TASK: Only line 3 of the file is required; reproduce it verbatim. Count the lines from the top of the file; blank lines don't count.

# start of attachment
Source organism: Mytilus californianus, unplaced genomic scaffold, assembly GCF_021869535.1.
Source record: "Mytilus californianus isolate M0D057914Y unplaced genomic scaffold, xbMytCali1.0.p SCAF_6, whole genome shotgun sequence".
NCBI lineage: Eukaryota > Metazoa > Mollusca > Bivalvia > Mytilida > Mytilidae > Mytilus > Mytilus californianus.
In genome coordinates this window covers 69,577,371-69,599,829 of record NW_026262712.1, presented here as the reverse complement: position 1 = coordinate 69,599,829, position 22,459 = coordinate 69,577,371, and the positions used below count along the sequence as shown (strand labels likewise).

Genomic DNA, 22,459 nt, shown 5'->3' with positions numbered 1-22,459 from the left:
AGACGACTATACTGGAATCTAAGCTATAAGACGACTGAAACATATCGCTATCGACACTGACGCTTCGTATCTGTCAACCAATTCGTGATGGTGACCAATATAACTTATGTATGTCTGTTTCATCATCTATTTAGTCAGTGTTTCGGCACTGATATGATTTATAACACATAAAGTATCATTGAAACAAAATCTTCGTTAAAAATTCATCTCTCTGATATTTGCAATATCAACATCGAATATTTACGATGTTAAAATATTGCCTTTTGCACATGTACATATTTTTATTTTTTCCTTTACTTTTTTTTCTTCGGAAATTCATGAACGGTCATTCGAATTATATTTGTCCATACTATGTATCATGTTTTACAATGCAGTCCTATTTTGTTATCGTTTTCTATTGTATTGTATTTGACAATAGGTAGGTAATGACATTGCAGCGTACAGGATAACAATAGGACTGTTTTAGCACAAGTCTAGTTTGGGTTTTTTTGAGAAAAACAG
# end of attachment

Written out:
NCBI lineage: Eukaryota > Metazoa > Mollusca > Bivalvia > Mytilida > Mytilidae > Mytilus > Mytilus californianus.